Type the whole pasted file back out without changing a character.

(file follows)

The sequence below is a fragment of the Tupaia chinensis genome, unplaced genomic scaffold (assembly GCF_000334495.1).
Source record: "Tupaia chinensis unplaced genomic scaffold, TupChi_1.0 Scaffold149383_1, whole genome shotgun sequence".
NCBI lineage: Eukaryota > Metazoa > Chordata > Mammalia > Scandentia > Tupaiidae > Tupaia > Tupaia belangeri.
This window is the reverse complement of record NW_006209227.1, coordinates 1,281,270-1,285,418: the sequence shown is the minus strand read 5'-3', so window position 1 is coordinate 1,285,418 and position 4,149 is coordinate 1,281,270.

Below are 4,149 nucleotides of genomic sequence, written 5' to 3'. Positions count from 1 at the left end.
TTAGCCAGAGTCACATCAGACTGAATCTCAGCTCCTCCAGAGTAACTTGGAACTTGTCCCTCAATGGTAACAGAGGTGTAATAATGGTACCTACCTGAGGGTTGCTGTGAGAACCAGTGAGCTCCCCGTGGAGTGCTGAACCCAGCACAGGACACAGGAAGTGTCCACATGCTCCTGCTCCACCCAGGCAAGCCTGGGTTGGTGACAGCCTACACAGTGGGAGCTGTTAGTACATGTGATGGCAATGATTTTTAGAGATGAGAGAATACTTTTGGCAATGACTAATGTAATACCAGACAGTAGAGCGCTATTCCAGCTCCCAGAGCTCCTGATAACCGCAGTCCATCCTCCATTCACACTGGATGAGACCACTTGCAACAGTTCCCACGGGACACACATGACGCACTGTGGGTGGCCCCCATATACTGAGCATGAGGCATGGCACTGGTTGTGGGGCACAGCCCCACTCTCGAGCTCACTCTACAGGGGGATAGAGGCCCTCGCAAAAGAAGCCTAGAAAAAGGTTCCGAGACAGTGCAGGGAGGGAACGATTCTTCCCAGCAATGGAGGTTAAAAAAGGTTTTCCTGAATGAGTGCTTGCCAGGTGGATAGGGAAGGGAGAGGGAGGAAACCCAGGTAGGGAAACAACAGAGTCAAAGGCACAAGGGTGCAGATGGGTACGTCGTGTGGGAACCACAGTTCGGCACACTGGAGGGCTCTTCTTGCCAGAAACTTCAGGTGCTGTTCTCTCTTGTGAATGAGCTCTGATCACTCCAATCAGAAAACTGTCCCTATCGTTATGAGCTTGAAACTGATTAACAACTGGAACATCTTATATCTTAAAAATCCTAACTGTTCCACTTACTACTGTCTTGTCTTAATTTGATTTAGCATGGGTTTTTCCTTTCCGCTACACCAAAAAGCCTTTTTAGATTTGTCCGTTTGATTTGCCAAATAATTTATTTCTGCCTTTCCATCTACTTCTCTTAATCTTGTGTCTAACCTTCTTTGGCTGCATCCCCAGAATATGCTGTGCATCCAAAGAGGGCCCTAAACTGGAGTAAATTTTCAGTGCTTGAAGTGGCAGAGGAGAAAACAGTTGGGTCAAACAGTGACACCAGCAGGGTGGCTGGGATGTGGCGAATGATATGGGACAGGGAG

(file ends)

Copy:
The sequence below is a fragment of the Tupaia chinensis genome, unplaced genomic scaffold (assembly GCF_000334495.1).
Source record: "Tupaia chinensis unplaced genomic scaffold, TupChi_1.0 Scaffold149383_1, whole genome shotgun sequence".
NCBI lineage: Eukaryota > Metazoa > Chordata > Mammalia > Scandentia > Tupaiidae > Tupaia > Tupaia belangeri.
This window is the reverse complement of record NW_006209227.1, coordinates 1,281,270-1,285,418: the sequence shown is the minus strand read 5'-3', so window position 1 is coordinate 1,285,418 and position 4,149 is coordinate 1,281,270.

Below are 4,149 nucleotides of genomic sequence, written 5' to 3'. Positions count from 1 at the left end.
TTAGCCAGAGTCACATCAGACTGAATCTCAGCTCCTCCAGAGTAACTTGGAACTTGTCCCTCAATGGTAACAGAGGTGTAATAATGGTACCTACCTGAGGGTTGCTGTGAGAACCAGTGAGCTCCCCGTGGAGTGCTGAACCCAGCACAGGACACAGGAAGTGTCCACATGCTCCTGCTCCACCCAGGCAAGCCTGGGTTGGTGACAGCCTACACAGTGGGAGCTGTTAGTACATGTGATGGCAATGATTTTTAGAGATGAGAGAATACTTTTGGCAATGACTAATGTAATACCAGACAGTAGAGCGCTATTCCAGCTCCCAGAGCTCCTGATAACCGCAGTCCATCCTCCATTCACACTGGATGAGACCACTTGCAACAGTTCCCACGGGACACACATGACGCACTGTGGGTGGCCCCCATATACTGAGCATGAGGCATGGCACTGGTTGTGGGGCACAGCCCCACTCTCGAGCTCACTCTACAGGGGGATAGAGGCCCTCGCAAAAGAAGCCTAGAAAAAGGTTCCGAGACAGTGCAGGGAGGGAACGATTCTTCCCAGCAATGGAGGTTAAAAAAGGTTTTCCTGAATGAGTGCTTGCCAGGTGGATAGGGAAGGGAGAGGGAGGAAACCCAGGTAGGGAAACAACAGAGTCAAAGGCACAAGGGTGCAGATGGGTACGTCGTGTGGGAACCACAGTTCGGCACACTGGAGGGCTCTTCTTGCCAGAAACTTCAGGTGCTGTTCTCTCTTGTGAATGAGCTCTGATCACTCCAATCAGAAAACTGTCCCTATCGTTATGAGCTTGAAACTGATTAACAACTGGAACATCTTATATCTTAAAAATCCTAACTGTTCCACTTACTACTGTCTTGTCTTAATTTGATTTAGCATGGGTTTTTCCTTTCCGCTACACCAAAAAGCCTTTTTAGATTTGTCCGTTTGATTTGCCAAATAATTTATTTCTGCCTTTCCATCTACTTCTCTTAATCTTGTGTCTAACCTTCTTTGGCTGCATCCCCAGAATATGCTGTGCATCCAAAGAGGGCCCTAAACTGGAGTAAATTTTCAGTGCTTGAAGTGGCAGAGGAGAAAACAGTTGGGTCAAACAGTGACACCAGCAGGGTGGCTGGGATGTGGCGAATGATATGGGACAGGGAG